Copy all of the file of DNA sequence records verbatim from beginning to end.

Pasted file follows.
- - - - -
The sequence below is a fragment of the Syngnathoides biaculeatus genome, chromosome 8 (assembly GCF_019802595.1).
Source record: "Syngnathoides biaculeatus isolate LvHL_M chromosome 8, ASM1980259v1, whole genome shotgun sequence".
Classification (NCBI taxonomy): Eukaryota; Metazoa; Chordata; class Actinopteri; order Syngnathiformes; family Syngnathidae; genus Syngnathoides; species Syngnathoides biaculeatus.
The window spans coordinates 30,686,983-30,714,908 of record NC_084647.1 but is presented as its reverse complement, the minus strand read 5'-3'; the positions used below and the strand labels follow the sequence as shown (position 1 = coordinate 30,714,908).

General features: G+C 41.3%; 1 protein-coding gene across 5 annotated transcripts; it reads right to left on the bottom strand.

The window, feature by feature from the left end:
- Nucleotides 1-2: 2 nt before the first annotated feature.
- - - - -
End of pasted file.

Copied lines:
The sequence below is a fragment of the Syngnathoides biaculeatus genome, chromosome 8 (assembly GCF_019802595.1).
Source record: "Syngnathoides biaculeatus isolate LvHL_M chromosome 8, ASM1980259v1, whole genome shotgun sequence".
Classification (NCBI taxonomy): Eukaryota; Metazoa; Chordata; class Actinopteri; order Syngnathiformes; family Syngnathidae; genus Syngnathoides; species Syngnathoides biaculeatus.
The window spans coordinates 30,686,983-30,714,908 of record NC_084647.1 but is presented as its reverse complement, the minus strand read 5'-3'; the positions used below and the strand labels follow the sequence as shown (position 1 = coordinate 30,714,908).

General features: G+C 41.3%; 1 protein-coding gene across 5 annotated transcripts; it reads right to left on the bottom strand.

The window, feature by feature from the left end:
- Nucleotides 1-2: 2 nt before the first annotated feature.